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Famous Faces of Multiple Sclerosis

Trevor Bayne

Daytona 500 winner Bayne revealed in fall 2013 he'd been diagnosed with multiple sclerosis. Doctors cleared the 22 year old to continue to compete in NASCAR, though. "I am in the best shape I've ever been in, and I feel good," Bayne said. "There are currently no symptoms and I'm committed to continuing to take the best care of my body as possible."   He became the youngest driver in NASCAR history to win the Daytona 500 back in 2011.

Jack Osbourne

Reality TV star Jack Osbourne learned he has multiple sclerosis in 2012. He told the British magazine Hello that "'adapt and overcome' is my new motto." Just two months later, he took to Twitter to tell the world he’d just hiked more than 17 miles with a 35-pound backpack. He ended his message with the upbeat words: "Good livin'."

Ann Romney

Ann Romney, wife of presidential nominee Mitt Romney, has been open about her challenges with multiple sclerosis (MS). This nervous-system disease can cause many symptoms, such as a loss of balance and trouble walking. Romney rides horses as a form of therapy. Research has found that horseback riding can improve walking ability and balance in people with MS.

Michaele Salahi

Michaele Salahi first stepped into the national spotlight after "crashing" a White House dinner. She went on to appear in the reality series The Real Housewives of DC. Salahi revealed in 2010 that she'd been living with MS for nearly two decades. The condition hasn't slowed down her madcap life, which has made her a frequent item in tabloid headlines.

Montel Williams

Former talk show host Williams told Oprah Winfrey that pain has been a challenge since his MS diagnosis in 1999. He's learned how to distract himself and "keep it in a box." He currently puts much of his focus on raising awareness about the disease through the Montel Williams MS Foundation.

Neil Cavuto

Cavuto, a Fox News TV anchor, had already survived cancer when he learned he had MS in 1997. He's said that his biggest challenges are fatigue and understanding his body’s limitations. He shared stories of other people's triumphs over hardship in his book More than Money: True Stories of People Who Learned Life's Ultimate Lesson.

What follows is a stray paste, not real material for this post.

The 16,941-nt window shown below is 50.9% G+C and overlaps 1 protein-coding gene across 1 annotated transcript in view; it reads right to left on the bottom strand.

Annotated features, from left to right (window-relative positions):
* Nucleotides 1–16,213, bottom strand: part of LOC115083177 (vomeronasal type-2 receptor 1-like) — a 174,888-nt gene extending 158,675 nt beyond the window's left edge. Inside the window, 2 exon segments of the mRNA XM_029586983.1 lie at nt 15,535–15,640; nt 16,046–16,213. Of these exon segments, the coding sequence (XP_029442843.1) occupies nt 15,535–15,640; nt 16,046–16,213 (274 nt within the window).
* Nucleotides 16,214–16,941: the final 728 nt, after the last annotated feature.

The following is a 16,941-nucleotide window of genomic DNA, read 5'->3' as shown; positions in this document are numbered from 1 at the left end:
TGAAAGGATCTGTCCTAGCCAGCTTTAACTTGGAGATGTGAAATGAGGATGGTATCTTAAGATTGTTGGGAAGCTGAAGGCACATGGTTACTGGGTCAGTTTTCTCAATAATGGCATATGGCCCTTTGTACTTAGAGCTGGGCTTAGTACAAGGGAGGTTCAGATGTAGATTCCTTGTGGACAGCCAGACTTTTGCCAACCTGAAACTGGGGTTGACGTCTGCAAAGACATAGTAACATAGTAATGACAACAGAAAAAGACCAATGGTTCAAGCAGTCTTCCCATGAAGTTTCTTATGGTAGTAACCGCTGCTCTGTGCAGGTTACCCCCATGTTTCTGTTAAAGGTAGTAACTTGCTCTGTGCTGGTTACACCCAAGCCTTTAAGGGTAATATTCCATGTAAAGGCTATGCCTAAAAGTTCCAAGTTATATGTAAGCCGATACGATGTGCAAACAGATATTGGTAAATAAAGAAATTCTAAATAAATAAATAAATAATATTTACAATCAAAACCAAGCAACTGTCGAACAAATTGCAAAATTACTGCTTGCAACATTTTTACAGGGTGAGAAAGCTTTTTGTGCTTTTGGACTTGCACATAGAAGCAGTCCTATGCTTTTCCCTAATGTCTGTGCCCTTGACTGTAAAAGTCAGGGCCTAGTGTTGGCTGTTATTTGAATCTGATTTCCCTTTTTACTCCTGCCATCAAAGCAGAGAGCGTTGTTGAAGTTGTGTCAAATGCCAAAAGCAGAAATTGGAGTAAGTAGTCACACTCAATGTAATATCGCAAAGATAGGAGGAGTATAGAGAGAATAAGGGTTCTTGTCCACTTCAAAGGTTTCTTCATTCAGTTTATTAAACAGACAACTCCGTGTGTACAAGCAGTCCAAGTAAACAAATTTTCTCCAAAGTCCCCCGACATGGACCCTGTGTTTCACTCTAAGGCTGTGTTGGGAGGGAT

Clay Walker

MS struck country music star Clay Walker in his mid-20s. At first he couldn't hold a guitar pick in his right hand or stand. Treatments helped Walker regain use of his right hand and leg -- and forge ahead with an active career and a new passion for volunteer work. In more than 15 years since his diagnosis, Walker has worked tirelessly to raise awareness about multiple sclerosis.

Teri Garr

Actress Teri Garr's star was shooting upward in Hollywood in the early '80s, when she noticed troubling symptoms. She revealed her MS diagnosis to the world in 2002. She urges people newly diagnosed with MS to learn all they can about the illness. The disease affects each person differently. Plus, doctors have many treatments to help hold the disease in check.

Tamia Hill

MS hasn't stopped singer-songwriter Tamia Hill from sharing her gift of music. She's recorded four albums since her diagnosis at age 28. Hill says she has good days and bad days, and finds it helpful to keep a positive attitude. Hill also works to raise public awareness of MS -- and stays busy raising her family with her husband, NBA star Grant Hill.

Victoria Williams

Singer-songwriter Victoria Williams' MS diagnosis led to a source of support for others. In 1993, her musical friends, including Lou Reed and Pearl Jam, recorded the album, Sweet Relief, to raise money for her medical bills. She then founded the Sweet Relief Musicians Fund to help others with health problems. Williams regularly performs her quirky country rock and calls music "a healing thing."

Alan and David Osmond